Trend The age of persistently volatile oil prices is unlikely to near its end with oil supply booming.
The global market could see oil price trading range around $50 for a couple more years, said Edward C. Chow , Senior Fellow for Energy and National Security Program at Center for Strategic and International Studies.
“The market is rebalancing with the OPEC/non-OPEC (mainly Russia) agreement to cut production, rise in demand, and consequent inventory draw-down, but this is happening slowly,” he said.
Oil prices were stable on expectations that Saudi Arabia and Russia would extend production cuts, although record U.S. exports and the return of supply from a Libyan oilfield dragged on the market.
Crude prices fell after a surprising jump in U.S. crude exports to a record 2 million barrels per day fanned worries about global oversupply. U.S. crude stockpiles fell sharply last week, but crude exports rose to 1.98 million bpd, the Energy Information Administration said.
Rising U.S. crude production has held down WTI prices, while Brent’s price has been heavily influenced by policy directions over output cuts led by the Organization of the Petroleum Exporting Countries.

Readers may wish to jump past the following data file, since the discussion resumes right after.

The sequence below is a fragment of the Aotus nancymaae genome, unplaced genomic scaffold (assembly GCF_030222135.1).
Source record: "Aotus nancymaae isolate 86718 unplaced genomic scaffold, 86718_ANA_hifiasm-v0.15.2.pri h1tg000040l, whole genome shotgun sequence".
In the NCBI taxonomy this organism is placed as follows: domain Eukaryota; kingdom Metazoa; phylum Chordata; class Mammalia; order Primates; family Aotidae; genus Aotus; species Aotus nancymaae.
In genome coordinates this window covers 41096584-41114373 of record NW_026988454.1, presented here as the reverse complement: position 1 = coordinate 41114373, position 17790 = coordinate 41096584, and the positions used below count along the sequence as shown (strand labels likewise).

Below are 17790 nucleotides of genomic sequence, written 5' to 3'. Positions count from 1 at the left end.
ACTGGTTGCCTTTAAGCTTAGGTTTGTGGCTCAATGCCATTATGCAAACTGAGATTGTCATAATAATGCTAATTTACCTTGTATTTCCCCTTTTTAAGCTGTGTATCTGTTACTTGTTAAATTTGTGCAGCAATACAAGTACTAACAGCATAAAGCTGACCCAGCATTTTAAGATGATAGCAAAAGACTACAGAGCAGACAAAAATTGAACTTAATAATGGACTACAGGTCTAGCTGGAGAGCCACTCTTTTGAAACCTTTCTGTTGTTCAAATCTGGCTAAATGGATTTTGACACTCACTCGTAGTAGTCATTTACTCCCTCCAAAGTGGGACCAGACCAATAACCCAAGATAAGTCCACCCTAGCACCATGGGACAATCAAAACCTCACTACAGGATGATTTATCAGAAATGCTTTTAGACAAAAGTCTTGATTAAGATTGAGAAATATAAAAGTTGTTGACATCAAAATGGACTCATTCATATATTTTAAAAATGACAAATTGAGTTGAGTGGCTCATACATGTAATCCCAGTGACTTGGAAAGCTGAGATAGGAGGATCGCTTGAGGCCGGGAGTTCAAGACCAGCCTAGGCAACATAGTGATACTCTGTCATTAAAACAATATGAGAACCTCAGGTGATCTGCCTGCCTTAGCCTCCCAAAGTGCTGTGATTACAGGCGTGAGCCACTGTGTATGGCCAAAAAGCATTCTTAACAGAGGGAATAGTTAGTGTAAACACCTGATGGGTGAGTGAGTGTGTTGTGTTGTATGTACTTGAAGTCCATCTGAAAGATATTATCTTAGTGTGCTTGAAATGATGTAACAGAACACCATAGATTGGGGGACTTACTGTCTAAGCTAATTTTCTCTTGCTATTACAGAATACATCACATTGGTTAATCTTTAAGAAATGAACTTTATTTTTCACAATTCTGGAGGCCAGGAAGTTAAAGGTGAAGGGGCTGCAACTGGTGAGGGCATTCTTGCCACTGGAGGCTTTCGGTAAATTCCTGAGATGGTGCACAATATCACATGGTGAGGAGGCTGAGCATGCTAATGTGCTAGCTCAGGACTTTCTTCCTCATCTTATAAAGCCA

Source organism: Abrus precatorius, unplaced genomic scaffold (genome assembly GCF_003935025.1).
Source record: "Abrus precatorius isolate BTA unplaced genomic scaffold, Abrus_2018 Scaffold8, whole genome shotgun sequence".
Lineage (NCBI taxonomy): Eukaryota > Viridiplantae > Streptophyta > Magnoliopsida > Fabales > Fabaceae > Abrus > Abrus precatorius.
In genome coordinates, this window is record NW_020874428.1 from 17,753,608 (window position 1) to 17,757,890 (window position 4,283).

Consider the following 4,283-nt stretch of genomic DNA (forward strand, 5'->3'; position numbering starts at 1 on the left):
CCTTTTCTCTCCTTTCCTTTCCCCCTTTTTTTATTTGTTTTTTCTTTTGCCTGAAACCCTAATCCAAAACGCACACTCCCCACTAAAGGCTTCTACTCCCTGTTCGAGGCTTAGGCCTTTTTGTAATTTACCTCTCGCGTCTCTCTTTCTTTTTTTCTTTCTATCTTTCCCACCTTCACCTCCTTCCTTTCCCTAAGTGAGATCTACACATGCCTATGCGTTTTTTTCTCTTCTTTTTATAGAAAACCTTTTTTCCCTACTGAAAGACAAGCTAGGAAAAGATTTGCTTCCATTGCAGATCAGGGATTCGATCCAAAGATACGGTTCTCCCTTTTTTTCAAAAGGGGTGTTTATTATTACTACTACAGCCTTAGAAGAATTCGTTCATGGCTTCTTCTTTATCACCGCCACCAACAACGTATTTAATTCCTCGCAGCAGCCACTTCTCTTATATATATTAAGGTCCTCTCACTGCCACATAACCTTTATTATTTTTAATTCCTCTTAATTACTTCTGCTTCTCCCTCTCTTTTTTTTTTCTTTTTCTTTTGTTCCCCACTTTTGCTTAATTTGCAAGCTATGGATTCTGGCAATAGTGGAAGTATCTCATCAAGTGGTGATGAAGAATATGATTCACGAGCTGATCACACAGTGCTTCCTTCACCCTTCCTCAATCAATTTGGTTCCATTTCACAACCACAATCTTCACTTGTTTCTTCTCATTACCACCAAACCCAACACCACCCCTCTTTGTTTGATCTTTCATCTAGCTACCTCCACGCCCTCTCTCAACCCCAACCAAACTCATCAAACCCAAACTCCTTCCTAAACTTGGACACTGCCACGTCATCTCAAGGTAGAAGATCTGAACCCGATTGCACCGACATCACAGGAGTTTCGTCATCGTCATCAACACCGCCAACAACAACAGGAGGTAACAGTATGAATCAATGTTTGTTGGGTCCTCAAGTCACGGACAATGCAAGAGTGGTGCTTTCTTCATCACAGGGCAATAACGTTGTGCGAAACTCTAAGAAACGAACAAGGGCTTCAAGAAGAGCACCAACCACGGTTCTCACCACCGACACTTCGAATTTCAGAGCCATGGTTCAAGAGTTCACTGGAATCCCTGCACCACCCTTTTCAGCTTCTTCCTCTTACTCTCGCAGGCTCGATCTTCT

Chow stressed that the run-up in price last week represented a change in market sentiment and reaction to political uncertainties around the world, but price has quickly dropped back down to the mid 50s.
“In order to get oil price to OPEC’s stated objective above $60, not only would the current production cut deal have to be extended beyond March, but further cuts would have to be contemplated,” he said , adding that higher prices will stimulate more non-OPEC production, especially from the United States, and slower demand growth worldwide.
In late 2016, OPEC and 11 non-OPEC countries, including Azerbaijan, agreed to curtail oil output jointly by 558,000 barrels per day. The agreement was signed for the first half of 2017 and on May 25, 2017, it was extended by late 1Q2018.
In August 2017, OPEC and participating non-OPEC producing countries recorded the highest conformity ever with their voluntary adjustments in production, achieving a level of 116 percent.
The next JMMC meeting is scheduled for the day prior to the full ministerial meeting on November 30 in Vienna.
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